I’m not suggesting that you can’t estimate the size of your market without knowing all of the above. It might be too detailed for the stage you’re at. But most people hearing your pitch will not take your market size on faith. They’ll have their own questions about how you got there.
All of this assumes you are calculating your market size using a bottom-up approach. The reason is simple: you won’t find someone else’s top-down analysis that matches your assumptions so it won’t match the story you’re trying to tell. Do the work up front and you will be better prepared to answer questions.
TAM, SAM & SOM - Simplified
You’ve probably heard the acronyms TAM, SAM and SOM as they’ve become a de facto standard. This model has ended up being more confusing than useful to entrepreneurs. In fact, many VCs don’t even know the definitions of the terms (from Pear VCs excellent article on market sizing):
But it’s still useful to know the concepts and you might end up deciding this is the best way to present your market.
My definitions are not the textbook version. I find it easiest to look at your TAM as “all the money thrown at a problem”, your SAM as your target market, and your SOM as what you think you can achieve.
Remember that many funders will not fully understand these concepts so feel free to define your terms.
You should be using this model to go from high level to low level. High level means talking about the general market environment, including technological or societal changes (see Why Now?). Investors want to know your vision for where you think the market is going.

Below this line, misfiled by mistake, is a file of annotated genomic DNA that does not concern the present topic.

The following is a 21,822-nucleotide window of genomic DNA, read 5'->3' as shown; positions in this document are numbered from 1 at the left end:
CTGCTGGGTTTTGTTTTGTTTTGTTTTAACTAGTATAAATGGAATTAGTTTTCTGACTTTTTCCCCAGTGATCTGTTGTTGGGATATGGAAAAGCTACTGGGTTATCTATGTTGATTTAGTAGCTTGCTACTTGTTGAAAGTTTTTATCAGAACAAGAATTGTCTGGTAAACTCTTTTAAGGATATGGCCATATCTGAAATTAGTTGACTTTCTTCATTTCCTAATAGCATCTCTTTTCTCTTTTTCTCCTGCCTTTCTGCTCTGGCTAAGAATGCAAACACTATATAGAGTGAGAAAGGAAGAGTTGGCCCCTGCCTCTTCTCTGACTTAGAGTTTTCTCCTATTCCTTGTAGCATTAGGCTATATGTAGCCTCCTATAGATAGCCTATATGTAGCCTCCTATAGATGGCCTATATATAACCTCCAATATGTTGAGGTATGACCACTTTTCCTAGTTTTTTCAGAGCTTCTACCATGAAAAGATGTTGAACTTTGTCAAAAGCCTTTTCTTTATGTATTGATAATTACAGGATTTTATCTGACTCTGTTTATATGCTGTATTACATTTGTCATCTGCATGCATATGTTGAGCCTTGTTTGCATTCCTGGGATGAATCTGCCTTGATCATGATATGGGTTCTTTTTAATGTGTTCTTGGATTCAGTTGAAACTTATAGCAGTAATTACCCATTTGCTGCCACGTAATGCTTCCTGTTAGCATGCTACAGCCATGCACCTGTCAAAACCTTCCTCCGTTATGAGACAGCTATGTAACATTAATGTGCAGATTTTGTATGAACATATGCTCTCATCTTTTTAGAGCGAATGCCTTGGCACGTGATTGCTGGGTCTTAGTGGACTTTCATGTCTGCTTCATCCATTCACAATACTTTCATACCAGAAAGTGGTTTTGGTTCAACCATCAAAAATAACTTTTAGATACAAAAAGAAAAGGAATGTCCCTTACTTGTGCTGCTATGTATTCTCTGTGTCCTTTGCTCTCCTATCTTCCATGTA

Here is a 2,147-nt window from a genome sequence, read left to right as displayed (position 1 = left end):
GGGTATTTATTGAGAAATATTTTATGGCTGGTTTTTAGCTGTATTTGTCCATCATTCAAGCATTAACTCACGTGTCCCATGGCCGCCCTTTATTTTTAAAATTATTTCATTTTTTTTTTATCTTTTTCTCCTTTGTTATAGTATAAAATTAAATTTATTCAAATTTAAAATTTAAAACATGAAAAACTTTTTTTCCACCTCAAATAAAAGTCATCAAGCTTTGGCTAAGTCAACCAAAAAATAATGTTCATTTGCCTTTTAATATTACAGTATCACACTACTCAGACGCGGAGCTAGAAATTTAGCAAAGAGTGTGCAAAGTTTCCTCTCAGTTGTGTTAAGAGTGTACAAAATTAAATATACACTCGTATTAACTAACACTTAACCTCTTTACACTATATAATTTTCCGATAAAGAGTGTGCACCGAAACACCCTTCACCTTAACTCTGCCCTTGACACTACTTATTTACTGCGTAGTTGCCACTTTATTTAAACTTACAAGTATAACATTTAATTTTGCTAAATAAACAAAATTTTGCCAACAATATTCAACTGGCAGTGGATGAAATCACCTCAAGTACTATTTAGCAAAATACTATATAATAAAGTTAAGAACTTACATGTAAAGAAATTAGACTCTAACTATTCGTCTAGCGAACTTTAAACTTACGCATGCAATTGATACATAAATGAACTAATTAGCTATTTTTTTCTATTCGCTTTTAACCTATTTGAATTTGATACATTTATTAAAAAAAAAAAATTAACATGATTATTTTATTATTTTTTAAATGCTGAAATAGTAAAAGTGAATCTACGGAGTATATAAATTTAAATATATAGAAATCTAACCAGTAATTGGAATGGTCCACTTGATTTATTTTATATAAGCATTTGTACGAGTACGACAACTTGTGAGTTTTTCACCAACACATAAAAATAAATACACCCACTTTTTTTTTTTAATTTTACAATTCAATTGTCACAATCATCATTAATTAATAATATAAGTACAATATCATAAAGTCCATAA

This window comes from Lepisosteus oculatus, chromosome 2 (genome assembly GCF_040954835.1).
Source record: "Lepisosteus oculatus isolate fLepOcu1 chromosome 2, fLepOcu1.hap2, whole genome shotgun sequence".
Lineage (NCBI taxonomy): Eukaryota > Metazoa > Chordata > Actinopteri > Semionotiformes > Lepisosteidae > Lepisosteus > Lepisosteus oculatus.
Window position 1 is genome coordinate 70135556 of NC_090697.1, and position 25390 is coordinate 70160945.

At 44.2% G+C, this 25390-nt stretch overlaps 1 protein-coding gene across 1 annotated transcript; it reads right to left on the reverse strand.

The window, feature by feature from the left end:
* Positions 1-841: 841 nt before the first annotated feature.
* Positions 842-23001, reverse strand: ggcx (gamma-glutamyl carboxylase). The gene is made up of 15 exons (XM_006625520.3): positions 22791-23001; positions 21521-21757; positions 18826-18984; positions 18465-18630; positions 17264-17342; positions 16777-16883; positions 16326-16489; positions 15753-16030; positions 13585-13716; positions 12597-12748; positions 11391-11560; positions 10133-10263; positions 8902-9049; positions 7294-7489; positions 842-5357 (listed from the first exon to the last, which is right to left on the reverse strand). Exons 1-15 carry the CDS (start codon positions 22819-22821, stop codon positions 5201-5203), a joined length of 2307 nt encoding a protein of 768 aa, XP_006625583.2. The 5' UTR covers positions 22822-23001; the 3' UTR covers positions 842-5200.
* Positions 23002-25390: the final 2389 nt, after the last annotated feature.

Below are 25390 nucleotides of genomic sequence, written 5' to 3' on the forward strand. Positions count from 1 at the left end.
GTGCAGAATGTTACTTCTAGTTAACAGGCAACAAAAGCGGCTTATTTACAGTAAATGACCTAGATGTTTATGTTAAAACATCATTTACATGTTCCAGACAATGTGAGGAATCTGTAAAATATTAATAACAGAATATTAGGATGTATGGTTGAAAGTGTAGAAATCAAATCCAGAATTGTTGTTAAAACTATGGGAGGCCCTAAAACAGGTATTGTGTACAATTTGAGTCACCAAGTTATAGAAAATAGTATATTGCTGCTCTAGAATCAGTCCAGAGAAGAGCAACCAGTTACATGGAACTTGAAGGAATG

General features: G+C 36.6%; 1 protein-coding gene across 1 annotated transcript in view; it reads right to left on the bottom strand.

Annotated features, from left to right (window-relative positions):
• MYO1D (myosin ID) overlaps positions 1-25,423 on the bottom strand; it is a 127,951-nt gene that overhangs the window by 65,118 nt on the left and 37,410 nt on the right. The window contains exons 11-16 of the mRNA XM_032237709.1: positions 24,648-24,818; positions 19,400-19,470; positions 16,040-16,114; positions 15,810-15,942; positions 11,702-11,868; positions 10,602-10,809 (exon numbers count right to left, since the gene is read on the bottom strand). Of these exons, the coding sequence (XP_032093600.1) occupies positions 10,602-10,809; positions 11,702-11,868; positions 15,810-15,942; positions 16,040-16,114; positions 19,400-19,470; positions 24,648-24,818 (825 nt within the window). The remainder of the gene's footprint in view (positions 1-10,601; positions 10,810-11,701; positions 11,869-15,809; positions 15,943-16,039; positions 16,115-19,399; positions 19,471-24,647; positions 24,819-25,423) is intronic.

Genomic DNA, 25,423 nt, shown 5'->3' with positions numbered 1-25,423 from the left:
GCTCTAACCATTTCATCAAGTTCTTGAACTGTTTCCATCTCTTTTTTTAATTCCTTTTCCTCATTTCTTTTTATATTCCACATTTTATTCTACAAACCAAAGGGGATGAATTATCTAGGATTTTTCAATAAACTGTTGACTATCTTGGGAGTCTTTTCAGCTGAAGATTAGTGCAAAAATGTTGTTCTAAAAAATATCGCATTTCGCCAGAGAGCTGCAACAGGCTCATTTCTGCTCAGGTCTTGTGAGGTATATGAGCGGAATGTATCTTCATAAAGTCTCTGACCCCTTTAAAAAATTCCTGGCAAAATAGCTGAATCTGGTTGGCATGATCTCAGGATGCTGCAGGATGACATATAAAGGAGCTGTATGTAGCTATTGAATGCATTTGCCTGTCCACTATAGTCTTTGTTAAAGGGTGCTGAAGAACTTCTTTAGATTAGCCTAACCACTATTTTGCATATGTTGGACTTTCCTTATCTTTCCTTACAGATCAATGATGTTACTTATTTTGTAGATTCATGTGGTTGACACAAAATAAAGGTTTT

Talking about SAM, i.e. your target market, is where you bring in concepts you raised in your Solution slide. What is your unique approach and who else in your market thinks the same way?
Finally, your SOM is what revenue you think you can achieve in the mid-term, e.g. 5 years. It’s your market share and the result of your go to market strategy and financial plan.
How you should really look at TAM
The standard way of displaying TAM, SAM and SOM (i.e. 3 circles) is deceiving because it excludes competitors and alternatives.
The illustration on the right is probably too complicated for your actual slide deck. But it’s useful to analyze your market this way to fill in gaps in your story.
There are other SOMs in your target market. Those are your competitors. What effect will they have on you? What happens if more competitors enter your space?
There are other SAMs too. Those are all the alternatives that exist to solving the market problem. New technologies or regulations can create new markets that compete with yours.
TAM is not static. Markets can shrink, e.g. CD-ROMs, just as easily as they can grow. When you look at the total addressable market, consider how it can change. Ideally it’s growing. If so, be able to talk about how that benefits you.